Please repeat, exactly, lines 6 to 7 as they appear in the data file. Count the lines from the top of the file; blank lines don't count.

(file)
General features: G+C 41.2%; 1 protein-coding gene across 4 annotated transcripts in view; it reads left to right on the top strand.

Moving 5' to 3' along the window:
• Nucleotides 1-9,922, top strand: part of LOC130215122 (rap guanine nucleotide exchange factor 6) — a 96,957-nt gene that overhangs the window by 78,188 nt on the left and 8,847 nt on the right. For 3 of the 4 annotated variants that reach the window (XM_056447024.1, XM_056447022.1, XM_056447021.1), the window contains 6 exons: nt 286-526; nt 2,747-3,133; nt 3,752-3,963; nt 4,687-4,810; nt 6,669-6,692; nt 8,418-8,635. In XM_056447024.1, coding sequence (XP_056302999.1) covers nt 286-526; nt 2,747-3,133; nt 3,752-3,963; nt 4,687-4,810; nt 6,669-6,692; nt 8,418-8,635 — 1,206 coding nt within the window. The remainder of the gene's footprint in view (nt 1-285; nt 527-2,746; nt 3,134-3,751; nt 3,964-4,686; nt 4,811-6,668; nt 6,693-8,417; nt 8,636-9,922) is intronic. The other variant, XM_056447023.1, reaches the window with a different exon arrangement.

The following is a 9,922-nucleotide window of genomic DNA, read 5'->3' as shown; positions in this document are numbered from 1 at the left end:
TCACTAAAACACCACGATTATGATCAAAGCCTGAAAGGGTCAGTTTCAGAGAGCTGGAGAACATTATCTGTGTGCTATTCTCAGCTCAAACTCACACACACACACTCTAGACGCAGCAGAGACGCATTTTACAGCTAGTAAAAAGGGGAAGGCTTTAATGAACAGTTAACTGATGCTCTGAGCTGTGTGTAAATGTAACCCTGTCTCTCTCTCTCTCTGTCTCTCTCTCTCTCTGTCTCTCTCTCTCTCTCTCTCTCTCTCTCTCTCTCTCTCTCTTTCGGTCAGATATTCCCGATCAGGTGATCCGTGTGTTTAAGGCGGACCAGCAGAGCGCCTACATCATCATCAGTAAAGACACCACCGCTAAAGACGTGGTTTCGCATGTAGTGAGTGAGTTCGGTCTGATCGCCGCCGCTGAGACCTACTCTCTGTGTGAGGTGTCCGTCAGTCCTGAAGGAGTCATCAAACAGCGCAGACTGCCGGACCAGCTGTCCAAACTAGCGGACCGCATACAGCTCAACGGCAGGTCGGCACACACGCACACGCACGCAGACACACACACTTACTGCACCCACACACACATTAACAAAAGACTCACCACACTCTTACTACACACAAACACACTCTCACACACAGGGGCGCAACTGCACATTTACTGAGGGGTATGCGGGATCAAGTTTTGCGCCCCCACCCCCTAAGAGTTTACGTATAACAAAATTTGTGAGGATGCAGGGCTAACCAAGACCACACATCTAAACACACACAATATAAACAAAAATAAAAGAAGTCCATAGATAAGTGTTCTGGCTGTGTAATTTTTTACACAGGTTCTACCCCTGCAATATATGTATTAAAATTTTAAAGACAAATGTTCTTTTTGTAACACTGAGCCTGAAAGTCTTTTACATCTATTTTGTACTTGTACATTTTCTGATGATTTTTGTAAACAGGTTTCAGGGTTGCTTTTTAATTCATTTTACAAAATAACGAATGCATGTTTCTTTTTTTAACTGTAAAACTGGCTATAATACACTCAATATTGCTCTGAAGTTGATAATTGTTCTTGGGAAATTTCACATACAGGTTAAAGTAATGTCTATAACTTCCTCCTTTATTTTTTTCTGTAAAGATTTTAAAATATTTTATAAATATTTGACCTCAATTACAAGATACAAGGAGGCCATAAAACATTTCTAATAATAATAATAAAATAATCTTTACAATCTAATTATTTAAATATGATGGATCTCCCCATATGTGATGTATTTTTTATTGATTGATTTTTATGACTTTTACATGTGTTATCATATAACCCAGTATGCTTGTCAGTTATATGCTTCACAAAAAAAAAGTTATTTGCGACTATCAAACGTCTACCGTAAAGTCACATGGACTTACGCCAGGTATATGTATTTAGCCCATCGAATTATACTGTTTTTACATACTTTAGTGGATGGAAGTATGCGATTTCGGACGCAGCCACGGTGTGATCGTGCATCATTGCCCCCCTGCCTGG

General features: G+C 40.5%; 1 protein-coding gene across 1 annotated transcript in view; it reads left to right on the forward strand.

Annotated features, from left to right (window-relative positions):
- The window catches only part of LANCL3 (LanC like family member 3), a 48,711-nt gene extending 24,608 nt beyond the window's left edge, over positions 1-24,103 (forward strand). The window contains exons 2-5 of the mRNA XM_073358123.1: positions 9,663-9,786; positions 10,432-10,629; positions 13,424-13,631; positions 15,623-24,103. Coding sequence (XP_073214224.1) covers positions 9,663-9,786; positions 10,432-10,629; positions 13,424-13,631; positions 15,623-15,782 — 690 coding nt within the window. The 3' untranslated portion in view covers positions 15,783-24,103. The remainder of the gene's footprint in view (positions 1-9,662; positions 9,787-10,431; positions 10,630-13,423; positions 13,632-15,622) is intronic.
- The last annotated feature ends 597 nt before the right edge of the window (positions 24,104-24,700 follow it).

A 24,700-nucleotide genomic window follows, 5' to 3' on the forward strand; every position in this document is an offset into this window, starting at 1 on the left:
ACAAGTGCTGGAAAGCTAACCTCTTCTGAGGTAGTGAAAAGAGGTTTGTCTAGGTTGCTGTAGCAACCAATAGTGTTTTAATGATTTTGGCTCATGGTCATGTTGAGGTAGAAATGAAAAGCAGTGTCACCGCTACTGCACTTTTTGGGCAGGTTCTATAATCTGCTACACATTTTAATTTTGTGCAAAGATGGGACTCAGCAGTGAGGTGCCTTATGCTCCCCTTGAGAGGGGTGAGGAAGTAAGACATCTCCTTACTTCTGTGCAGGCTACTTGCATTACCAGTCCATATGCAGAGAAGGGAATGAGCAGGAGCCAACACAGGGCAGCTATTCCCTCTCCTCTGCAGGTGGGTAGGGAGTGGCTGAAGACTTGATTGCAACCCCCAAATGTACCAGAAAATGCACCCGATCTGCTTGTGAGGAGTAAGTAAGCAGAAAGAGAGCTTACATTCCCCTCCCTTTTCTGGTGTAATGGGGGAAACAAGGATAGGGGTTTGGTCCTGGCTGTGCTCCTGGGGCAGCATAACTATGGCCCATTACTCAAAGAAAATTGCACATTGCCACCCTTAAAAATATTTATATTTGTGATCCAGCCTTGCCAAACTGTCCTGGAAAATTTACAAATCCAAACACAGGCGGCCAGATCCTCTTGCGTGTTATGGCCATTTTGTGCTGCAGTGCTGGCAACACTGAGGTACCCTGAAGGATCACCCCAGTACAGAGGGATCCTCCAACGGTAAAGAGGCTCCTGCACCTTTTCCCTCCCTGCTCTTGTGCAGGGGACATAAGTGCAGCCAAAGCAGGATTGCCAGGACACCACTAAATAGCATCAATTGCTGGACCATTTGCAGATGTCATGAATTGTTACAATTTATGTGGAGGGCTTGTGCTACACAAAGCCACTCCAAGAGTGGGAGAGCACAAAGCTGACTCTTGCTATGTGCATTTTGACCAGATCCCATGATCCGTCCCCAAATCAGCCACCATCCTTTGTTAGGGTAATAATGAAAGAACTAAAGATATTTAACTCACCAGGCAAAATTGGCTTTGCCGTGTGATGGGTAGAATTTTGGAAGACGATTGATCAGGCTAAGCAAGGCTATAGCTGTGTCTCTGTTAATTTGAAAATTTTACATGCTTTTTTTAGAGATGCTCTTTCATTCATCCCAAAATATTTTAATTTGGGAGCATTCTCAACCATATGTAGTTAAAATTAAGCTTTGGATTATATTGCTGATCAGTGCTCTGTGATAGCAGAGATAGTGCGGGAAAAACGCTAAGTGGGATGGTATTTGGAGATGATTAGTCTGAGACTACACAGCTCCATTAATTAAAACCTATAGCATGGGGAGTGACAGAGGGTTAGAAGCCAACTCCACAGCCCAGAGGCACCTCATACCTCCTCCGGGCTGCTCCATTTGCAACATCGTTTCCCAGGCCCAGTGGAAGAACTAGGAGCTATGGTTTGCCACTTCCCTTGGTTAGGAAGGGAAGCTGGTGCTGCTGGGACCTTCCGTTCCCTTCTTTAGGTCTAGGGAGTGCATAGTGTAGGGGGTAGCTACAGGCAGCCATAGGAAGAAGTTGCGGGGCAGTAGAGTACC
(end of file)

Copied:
General features: G+C 40.5%; 1 protein-coding gene across 1 annotated transcript in view; it reads left to right on the forward strand.

Annotated features, from left to right (window-relative positions):